skip to Main Content
Using Cofferdams For Dewatering

Using Cofferdams for Dewatering

Dewatering - A water filled cofferdam removes water from the area in order for bridge repairs to take place.

Using Cofferdams for Dewatering

During the course of a construction project, it may become necessary to employ a dewatering method remove the water from the area, therefore allowing the project to move forward. This can be done several different ways. In this article, we will focus on water filled dams (or cofferdams.)

Typically, a cofferdam is a temporary enclosure in or around a body of water that is constructed to allow dewatering of an enclosed area. Cofferdams are used to create a dry environment so that construction (or repairs) can proceed on a job site. They were first used in 1736. Today’s cofferdams are typically conventional embankment dams of both earth- and rock-fill, although concrete or some sheet piling also may be used.

A water filled cofferdam uses on site water to fill two inner-tubes. The inner-tubes are wrapped in an outer casing, that is made from heavy duty, geotextile woven polypropylene. The dual inner tubes act as a stabilizer to keep the dam from rolling due to outside forces or water pressure. Once filled, the inner tubes provide the ideal combination of weight, mass, and pressure to stabilize the cofferdam while the project proceeds. Water filled cofferdams come in a wide range of sizes and are generally adaptable to most projects. These types of cofferdams are temporary in nature, therefore, they leave little to no environmental impact.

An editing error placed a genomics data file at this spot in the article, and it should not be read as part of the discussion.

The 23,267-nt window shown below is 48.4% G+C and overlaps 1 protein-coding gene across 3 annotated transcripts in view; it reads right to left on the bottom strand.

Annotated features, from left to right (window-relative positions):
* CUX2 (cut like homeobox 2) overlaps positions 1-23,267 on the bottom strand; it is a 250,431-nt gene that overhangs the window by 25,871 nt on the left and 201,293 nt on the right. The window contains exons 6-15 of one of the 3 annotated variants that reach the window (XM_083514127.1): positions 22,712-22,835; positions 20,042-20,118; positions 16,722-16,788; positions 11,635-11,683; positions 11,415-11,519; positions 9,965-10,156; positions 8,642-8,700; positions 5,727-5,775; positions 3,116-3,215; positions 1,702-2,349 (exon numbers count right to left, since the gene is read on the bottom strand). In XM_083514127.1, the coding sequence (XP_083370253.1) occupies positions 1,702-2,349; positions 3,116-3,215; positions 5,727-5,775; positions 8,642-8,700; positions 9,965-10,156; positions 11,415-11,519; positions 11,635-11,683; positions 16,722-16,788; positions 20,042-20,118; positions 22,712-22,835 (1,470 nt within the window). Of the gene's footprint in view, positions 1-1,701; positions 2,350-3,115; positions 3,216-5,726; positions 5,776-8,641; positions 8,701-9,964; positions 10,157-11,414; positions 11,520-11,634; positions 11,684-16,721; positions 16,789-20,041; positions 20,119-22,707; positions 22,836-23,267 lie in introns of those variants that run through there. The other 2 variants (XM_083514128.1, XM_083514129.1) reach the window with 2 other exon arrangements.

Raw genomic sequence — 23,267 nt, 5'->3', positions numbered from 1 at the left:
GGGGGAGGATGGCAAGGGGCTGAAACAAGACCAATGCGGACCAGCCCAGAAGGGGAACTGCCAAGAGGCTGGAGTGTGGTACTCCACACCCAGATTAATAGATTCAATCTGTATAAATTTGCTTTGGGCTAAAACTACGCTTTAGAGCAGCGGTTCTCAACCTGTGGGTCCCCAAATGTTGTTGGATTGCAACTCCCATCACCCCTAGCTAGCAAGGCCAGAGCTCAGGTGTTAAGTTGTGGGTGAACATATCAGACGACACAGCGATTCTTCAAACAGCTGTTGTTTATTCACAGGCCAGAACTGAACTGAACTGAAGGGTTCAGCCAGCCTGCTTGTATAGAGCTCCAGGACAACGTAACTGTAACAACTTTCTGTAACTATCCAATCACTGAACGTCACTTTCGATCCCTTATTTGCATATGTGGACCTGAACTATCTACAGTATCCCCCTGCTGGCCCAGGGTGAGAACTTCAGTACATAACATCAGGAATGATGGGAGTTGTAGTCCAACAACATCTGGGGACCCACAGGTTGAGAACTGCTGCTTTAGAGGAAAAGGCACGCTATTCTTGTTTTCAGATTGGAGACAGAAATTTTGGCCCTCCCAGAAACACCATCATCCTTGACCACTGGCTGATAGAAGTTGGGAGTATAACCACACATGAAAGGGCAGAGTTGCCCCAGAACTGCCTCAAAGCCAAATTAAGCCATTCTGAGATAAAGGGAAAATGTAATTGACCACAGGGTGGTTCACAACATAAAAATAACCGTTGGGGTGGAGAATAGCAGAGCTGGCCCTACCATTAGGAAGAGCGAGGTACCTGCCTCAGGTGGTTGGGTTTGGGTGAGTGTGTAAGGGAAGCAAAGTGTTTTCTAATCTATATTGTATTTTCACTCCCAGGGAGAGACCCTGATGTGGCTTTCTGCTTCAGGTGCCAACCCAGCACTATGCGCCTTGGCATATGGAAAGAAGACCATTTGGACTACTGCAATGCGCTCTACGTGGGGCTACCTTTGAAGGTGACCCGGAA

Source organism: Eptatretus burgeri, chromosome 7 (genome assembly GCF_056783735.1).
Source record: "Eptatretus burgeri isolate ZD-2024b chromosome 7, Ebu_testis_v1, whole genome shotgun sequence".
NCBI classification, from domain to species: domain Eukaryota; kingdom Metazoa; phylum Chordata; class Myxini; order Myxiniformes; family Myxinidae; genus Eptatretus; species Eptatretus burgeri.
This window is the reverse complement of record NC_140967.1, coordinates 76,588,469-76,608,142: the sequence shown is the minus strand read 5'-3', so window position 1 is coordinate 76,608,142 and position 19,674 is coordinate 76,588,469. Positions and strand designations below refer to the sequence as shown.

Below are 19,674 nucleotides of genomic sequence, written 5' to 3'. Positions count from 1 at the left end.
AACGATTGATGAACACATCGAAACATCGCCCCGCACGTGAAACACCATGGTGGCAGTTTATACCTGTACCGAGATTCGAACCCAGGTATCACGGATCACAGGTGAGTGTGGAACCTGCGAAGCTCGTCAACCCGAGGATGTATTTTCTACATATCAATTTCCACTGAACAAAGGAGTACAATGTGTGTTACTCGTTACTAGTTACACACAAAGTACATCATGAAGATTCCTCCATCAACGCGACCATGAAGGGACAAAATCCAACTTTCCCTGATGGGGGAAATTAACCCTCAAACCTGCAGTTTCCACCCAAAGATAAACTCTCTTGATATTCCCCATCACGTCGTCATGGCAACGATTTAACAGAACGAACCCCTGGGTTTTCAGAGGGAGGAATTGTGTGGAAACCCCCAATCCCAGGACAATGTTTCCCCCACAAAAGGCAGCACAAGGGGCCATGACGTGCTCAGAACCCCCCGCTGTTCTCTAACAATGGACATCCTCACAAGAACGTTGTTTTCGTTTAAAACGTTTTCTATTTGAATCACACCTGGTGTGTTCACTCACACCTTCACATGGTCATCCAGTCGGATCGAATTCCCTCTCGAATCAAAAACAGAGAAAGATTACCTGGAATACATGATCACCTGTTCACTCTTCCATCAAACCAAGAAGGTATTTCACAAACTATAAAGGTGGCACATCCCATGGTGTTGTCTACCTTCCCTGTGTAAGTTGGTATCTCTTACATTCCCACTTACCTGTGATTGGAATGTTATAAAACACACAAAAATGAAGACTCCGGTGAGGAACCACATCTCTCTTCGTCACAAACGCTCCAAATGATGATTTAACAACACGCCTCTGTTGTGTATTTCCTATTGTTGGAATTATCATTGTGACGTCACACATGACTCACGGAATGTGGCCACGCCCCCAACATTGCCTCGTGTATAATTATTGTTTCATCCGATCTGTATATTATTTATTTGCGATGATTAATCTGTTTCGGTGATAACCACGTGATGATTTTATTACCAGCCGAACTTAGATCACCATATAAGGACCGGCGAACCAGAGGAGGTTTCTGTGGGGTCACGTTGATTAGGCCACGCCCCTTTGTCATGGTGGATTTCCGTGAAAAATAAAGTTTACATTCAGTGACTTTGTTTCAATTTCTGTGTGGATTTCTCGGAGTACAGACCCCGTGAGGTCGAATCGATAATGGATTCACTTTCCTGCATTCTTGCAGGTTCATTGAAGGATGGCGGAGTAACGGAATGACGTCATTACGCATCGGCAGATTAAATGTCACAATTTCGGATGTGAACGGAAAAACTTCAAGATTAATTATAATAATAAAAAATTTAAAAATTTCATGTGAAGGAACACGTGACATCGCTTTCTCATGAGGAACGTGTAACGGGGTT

Practical Applications for Dewatering with Cofferdams

Below is a list of dewatering situations in which a cofferdam may be useful:

 

  • Bridge/Pier Repairs
  • Chemical Spills Control
  • Construction Site Dewatering
  • Dredging
  • Environmental Remediation
  • Environmentally Sensitive Area Protection
  • Fish Habitat Protection
  • Levee Construction and Repairs
  • Pipeline Crossings
  • Pond Liners and Repairs
  • Shoreline Restoration
  • Water Storage
  • Wetland Management
Back To Top